Scottish weather is often dreich, but never dull. We subconsciously include a daily weather observation in our pleasantries, which is not surprising considering its bearing in all aspects of life and the general mood of the nation. Taking this obsession a step further, there is a long tradition of measuring rainfall by the public. As well as being an interesting hobby, the data is very useful and SEPA is keen to encourage members of the public, schools and businesses to begin rainfall observing to help capture Scotland complex rainfall patterns.
SEPA and the Met Office now coordinate this network of public rainfall observers and each individual raingauge contributes to developing a complete picture of rainfall. The data has many uses. For example, it helps inform decisions about licencing water abstraction from rivers ensuring that river ecology isn’t affected. The data also feeds into the Met Office’s national rainfall archive and the maps they publish, which show changes in rainfall through time. This archive is used by government bodies, industry and researchers to inform weather and flood forecasting, long-term climate research and water resource management.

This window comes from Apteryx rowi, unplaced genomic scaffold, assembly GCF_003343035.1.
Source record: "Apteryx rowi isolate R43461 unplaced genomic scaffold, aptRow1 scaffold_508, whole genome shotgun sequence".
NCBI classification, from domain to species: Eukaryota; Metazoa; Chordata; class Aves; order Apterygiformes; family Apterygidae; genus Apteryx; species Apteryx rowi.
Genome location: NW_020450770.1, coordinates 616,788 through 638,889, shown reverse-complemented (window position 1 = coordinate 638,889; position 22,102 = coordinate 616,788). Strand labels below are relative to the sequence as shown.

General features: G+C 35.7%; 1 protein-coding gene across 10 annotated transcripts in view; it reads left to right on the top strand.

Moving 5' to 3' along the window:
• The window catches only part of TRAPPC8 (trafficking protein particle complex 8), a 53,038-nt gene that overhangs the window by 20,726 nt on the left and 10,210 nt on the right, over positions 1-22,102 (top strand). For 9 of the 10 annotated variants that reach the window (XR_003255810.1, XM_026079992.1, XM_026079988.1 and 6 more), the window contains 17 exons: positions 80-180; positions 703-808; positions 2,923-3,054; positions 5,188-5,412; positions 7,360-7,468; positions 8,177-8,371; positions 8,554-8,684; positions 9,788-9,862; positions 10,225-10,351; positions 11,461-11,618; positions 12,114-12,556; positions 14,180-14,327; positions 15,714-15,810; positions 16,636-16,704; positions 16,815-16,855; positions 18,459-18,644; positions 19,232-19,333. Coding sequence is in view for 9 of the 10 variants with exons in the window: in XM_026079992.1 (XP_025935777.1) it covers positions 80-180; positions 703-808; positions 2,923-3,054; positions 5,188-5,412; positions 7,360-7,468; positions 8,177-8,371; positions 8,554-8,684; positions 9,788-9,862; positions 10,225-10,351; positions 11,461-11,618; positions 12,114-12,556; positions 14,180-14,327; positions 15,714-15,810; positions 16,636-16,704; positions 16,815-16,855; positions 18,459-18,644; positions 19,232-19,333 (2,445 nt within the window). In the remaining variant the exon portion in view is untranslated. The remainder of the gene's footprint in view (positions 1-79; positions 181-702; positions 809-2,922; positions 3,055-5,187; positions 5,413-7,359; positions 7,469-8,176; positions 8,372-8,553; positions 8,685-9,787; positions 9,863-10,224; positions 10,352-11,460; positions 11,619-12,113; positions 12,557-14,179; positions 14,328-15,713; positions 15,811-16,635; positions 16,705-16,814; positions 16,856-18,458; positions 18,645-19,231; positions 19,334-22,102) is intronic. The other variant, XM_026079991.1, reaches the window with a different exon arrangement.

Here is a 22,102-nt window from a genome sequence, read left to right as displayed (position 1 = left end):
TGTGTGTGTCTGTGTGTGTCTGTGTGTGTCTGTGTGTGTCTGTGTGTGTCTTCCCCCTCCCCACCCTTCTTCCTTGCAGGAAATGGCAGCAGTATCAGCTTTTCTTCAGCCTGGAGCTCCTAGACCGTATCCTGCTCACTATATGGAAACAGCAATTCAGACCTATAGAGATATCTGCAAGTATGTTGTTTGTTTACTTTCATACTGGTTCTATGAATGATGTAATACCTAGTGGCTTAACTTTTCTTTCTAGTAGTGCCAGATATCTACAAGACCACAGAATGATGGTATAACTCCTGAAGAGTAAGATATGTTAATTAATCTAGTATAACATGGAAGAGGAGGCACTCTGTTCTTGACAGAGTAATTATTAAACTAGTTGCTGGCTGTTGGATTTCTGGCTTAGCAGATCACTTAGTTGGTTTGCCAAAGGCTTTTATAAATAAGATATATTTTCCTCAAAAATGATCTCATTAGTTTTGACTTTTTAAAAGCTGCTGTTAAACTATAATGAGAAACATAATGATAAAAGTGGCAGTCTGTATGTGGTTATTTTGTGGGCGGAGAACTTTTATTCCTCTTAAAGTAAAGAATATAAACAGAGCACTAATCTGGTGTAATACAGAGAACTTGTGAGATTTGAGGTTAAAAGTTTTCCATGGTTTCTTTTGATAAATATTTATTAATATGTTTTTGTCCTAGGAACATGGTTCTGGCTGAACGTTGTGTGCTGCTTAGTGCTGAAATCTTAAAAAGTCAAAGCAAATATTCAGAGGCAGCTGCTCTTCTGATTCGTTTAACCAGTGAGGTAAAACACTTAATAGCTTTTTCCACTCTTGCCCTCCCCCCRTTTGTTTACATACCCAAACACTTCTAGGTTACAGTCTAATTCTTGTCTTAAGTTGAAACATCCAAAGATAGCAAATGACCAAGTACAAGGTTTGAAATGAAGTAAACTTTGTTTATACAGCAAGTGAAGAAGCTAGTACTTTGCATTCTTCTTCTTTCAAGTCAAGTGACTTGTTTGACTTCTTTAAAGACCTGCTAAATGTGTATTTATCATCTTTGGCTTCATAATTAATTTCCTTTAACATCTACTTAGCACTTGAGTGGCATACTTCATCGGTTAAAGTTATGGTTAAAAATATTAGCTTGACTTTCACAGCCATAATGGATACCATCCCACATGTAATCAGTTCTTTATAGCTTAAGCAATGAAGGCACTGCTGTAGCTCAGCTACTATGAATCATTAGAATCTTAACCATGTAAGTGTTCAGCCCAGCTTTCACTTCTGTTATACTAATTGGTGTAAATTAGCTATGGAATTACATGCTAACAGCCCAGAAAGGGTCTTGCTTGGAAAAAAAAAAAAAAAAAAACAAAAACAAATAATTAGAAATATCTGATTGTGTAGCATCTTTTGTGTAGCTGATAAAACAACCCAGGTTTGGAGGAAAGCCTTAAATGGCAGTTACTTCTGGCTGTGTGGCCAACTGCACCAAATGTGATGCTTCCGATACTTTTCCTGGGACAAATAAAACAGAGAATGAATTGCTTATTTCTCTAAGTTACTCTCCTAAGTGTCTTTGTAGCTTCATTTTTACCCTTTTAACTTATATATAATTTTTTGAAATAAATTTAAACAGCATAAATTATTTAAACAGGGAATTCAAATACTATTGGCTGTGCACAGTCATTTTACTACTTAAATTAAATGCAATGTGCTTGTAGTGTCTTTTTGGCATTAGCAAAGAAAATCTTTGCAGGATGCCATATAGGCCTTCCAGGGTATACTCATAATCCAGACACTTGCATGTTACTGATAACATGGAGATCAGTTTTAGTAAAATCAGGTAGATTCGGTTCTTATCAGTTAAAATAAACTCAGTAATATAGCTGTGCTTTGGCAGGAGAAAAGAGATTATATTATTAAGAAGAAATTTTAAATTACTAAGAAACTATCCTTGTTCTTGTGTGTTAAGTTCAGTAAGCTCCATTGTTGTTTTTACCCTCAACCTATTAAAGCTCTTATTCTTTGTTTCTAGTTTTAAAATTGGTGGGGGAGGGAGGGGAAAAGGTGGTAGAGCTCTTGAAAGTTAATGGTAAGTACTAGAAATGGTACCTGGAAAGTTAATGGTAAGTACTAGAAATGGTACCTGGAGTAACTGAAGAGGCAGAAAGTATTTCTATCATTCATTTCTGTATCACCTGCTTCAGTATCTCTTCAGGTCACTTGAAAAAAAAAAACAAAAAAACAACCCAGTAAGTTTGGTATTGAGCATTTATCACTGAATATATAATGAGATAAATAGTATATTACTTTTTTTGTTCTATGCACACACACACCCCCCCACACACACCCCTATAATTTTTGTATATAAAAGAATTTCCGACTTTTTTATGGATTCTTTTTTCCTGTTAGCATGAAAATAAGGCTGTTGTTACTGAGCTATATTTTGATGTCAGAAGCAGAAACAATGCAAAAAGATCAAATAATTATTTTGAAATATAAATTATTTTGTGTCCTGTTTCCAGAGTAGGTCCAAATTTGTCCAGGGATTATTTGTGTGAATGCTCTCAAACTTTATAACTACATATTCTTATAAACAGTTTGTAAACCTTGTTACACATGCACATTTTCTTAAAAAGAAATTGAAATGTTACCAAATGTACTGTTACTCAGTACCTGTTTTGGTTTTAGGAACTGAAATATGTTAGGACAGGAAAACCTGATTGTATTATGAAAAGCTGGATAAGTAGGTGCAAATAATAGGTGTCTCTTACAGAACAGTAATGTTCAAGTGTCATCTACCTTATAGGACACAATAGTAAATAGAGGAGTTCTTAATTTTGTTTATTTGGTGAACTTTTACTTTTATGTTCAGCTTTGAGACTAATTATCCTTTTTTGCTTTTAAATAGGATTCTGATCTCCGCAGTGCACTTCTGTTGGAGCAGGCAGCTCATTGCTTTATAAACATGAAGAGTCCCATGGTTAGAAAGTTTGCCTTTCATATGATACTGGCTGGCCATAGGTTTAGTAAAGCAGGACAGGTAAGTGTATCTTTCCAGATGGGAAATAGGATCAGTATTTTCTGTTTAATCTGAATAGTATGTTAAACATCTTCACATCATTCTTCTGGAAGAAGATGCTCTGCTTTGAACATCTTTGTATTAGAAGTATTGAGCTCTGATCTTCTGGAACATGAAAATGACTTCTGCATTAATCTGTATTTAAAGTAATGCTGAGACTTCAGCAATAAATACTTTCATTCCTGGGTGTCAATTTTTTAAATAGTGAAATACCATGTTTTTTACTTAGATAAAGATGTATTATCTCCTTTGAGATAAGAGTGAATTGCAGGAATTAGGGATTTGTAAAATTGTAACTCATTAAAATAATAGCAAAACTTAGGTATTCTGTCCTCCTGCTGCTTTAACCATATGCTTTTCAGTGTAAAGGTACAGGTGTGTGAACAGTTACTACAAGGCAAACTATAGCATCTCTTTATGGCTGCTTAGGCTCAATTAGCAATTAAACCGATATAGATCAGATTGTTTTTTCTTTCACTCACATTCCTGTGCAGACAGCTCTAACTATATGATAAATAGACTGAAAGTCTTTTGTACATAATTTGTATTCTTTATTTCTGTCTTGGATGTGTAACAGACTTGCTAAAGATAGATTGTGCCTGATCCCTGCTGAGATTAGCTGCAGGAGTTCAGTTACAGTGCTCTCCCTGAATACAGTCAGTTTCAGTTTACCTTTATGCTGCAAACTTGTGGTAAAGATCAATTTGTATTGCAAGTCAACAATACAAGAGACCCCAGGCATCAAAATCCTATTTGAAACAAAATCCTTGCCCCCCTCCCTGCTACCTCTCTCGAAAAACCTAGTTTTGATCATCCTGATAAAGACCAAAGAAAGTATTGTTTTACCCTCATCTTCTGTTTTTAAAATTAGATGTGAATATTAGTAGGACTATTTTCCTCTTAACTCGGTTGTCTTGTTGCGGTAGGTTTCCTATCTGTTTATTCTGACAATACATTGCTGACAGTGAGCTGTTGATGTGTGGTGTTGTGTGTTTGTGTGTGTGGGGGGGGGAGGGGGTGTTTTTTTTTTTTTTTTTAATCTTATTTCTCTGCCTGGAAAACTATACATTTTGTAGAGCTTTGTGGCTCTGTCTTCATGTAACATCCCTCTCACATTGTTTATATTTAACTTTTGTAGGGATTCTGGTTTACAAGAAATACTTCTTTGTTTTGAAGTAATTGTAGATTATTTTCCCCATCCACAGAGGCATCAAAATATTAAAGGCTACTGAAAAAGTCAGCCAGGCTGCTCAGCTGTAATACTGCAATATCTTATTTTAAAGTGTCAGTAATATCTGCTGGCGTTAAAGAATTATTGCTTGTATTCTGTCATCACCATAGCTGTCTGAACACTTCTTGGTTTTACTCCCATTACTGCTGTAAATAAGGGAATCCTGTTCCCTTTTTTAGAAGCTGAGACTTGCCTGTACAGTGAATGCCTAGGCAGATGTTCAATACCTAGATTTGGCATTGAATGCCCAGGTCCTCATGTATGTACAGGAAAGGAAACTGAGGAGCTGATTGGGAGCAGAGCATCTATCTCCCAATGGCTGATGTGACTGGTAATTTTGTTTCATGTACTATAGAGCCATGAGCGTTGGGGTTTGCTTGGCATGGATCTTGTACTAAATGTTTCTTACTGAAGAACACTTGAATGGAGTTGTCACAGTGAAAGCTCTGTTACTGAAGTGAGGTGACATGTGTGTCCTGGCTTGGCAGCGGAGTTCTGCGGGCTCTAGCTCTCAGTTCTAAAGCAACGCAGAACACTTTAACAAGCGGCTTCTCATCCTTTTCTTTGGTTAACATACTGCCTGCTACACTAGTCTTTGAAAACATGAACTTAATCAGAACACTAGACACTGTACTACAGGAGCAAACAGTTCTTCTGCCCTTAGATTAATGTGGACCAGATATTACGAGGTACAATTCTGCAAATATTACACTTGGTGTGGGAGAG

Anyone can start rainfall observing. All that is required is a raingauge and access to some open space such as a garden or allotment. You’ll also need to register on the Rainfall observer portal, which is open to any person, school or organisation that is interested in collecting rainfall data. On the portal you’ll find all the information you need to get started along with information about recording, sharing and analysis of your rainfall observations. There’s also some top tips for rainfall observers on the SEPA website.
Rainfall observing is an excellent way to get engaged with science. It’s an easy activity, suitable for all ages and involves a number of skills that can be incorporated into school teaching plans. And the commitment and interest demonstrated by participants is a positive avenue for personal development.
For more information about becoming a rainfall observer, please contact email@example.com
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